A trip to the rheumatologist in now incomplete unless we stop at the Central Tiffin Room in Malleshwaram after the appointment for their golibajje and benne masala dosa which really is the best in Bangalore. The taste hasn’t changed in all these years we’ve been eating there and some of the waiters even smile and remember me, which is a nice thing.
The food is the only nice thing about Malleshwaram and such areas because they make me feel distinctly uncomfortable all the time. I can’t put my finger on it. But it’s a combination of hauteur and fear. I am entirely too disdainful of the people from those areas when regarded en masse and the fear that I could have so easily been them. I might still so easily be them – typical, middle class, Kannadiga Brahmin girl. And then where would I be? A cousin’s daughter once said “chee” to people eating egg dosas (that looked wonderfully delicious) on a trip. Those are my roots. At least a part of my roots. Now you can appreciate why I am so uncomfortable.
Like today, at the restaurant, it was terribly crowded as usual. The restaurant is very quaint, old, busy with small four-seater tables and equally small chairs as if it were designed for the mass of tiny, hard-working, self-effacing but talkative Kannadigas who would sit on the edges of these small chairs as they gobbled the dosas and gossiped about the relative’s children settled in the US.
And so when we were half-way through our goli bajjes, a thin man in his early 40s came by, shook the bag that was on the extra chair said “Yours?” And when my dad said, “Yes”, he promptly lifted it, handed it to my dad, ordered a dosa for himself and waited to eat.
In my world, this won’t happen. In my world that is the regions of Indiranagar, Whitefield, M G Road, even Koramangala, people would say “Please, may I sit here?” if at all they had to share tables and chairs in a crowded restaurant. We would be polite and awkward about these intimacies and we’d both be very conscious of encroaching on someone’s private space.
But not in Malleshwaram.
I consoled myself with the magnanimity of how hungry he might have been to have behaved in such an abrupt fashion. Maybe he was having a bad day. Maybe he just didn’t know manners. Maybe no one taught him these things. And I barely tasted my dosa wrapped as I was in all these thoughts. I worried about how shallow I was to spend so much time thinking of this mild discomfort. It’s not like I had to share a life with that man, just a table for the duration of one dosa. It became fairly easy after that. I even warmed to him because like me he couldn’t stand the empty plates lying on the table and he summoned the cleaner boy himself to clear away our used plates – as if we were truly companions eating out together.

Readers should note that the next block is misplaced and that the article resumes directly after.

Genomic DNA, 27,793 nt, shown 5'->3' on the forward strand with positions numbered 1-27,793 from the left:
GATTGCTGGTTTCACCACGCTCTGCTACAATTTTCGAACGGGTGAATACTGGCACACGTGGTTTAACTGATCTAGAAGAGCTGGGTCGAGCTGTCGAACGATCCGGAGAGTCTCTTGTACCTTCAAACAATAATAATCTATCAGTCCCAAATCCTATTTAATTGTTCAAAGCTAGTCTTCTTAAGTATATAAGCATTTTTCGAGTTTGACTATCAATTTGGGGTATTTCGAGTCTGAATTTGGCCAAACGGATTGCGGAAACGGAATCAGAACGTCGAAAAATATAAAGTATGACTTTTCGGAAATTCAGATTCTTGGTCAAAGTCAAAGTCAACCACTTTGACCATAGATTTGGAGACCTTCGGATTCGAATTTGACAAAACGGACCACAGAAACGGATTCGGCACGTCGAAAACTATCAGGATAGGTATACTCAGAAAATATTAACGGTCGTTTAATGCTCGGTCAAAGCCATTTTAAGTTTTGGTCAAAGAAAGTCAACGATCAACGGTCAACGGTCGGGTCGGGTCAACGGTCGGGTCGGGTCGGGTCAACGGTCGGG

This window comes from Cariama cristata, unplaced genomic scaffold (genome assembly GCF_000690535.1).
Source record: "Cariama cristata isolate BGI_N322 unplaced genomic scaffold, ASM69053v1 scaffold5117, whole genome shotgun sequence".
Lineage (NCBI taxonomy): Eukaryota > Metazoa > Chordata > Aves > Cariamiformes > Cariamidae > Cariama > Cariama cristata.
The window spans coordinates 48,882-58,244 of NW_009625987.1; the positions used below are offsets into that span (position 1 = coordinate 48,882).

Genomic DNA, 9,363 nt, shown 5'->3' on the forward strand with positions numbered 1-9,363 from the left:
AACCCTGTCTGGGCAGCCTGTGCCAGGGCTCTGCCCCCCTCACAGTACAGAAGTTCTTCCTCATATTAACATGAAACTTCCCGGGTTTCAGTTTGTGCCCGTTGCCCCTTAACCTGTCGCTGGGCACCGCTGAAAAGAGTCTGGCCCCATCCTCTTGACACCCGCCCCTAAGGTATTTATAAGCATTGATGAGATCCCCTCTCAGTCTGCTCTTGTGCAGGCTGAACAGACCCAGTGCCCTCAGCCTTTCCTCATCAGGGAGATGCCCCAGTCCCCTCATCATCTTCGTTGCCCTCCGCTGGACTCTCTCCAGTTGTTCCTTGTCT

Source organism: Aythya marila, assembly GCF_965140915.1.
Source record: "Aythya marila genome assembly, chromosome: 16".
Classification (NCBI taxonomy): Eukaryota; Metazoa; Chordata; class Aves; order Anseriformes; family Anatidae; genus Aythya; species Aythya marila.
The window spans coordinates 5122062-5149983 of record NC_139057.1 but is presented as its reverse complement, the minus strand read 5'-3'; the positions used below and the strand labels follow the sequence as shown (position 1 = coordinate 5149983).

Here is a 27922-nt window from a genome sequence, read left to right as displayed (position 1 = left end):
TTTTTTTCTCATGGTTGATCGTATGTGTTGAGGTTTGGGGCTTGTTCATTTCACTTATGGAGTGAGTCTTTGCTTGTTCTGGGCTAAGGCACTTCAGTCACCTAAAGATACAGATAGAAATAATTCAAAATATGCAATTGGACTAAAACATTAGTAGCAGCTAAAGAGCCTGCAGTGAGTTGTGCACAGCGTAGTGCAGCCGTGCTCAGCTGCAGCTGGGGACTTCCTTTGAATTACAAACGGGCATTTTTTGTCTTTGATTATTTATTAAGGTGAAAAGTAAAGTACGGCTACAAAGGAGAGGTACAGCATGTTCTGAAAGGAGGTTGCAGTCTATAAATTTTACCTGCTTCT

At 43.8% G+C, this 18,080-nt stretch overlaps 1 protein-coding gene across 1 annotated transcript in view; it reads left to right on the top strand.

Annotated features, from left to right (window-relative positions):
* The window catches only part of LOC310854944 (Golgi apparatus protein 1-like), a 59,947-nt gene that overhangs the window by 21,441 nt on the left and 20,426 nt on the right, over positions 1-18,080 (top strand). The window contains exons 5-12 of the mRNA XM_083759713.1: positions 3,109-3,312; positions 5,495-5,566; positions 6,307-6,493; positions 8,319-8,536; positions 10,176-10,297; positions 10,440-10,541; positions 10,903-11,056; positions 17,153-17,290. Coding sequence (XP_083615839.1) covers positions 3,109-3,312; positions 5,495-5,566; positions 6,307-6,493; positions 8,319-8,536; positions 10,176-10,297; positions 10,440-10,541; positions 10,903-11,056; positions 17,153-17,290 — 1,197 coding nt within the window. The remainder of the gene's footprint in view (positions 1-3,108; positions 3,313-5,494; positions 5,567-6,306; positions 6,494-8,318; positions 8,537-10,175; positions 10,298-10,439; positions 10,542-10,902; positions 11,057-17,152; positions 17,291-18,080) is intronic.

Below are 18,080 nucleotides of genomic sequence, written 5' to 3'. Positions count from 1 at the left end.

Then when he left, another man occupied his seat, again with scant ceremony. This one was in his 40s with an overbearing paunch and a manner of arrogance. By now I had stopped caring about this communal dining experience and just waited to see what would transpire. We sat waiting for our helping of an extra dosa and coffee. He fidgeted, drummed his fingers on the table, willing us to finish early. So I ate rather slower than my usual pace. Then, finally, when the coffee came, he shouted at the waiter. “Couldn’t you tell me that these people had also ordered coffee? Do you know how many seats I let go thinking this will empty?”
I rolled my eyes. The waiter merely shrugged indifferently. The man had asked no one’s permission or approval or advice when he sat in the seat. The waiter quickly gave us the bill to appease him somewhat, I think, and when I paid a 20 rupee tip to the waiter, I felt a quick wave of disapproval from the paunch. I had noticed that not many people tipped the waiters in that place.
My father had barely tried to move his chair before the paunch started rearranging the chairs hoping to claim the four-seater all to himself.
A wife materialised.
She said meekly, “Wait, it’s okay. Let them finish.”
“They are finished. You sit.” he ordered in a very haughty tone at the poor woman.
Just to be capricious, I lingered over the terrible Kannadiga coffee.
I tried being kind again and told myself that maybe he was terribly hungry too. But I think I had reached the end of my kindness quota in a day. These people could easily have been my neighbours were we to have continued living in those areas. I’m sure a few far-flung relatives behave just as obnoxiously. In another universe, I might even have been the wife of a man like him. Shudder.
I often think I thrust these notions on my poor parents who probably don’t mind the area or the people. I know my mother loves the flower markets and vegetable vendors there. My father will calmly and blissfully walk with all our bags as we troop up and down those noisy streets. They also feel very comfortable that it’s a predominantly Kannada speaking area, another fact that gives me something of the heebie-jeebies.
And then my mother said, “Did you hear that man in the restaurant?”
“Good thing he didn’t ask us to hurry or anything,” my dad replied, “I would have given him a piece of my mind.”
“How shabbily he treated the waiter. It’s a good thing you didn’t hurry. I thought you would when he was trying to rush us.” she told me.
And that’s when I was reassured that this gene pool did indeed make me.
<An excerpt from the brand new journal I have begun keeping in 2016. Ha.>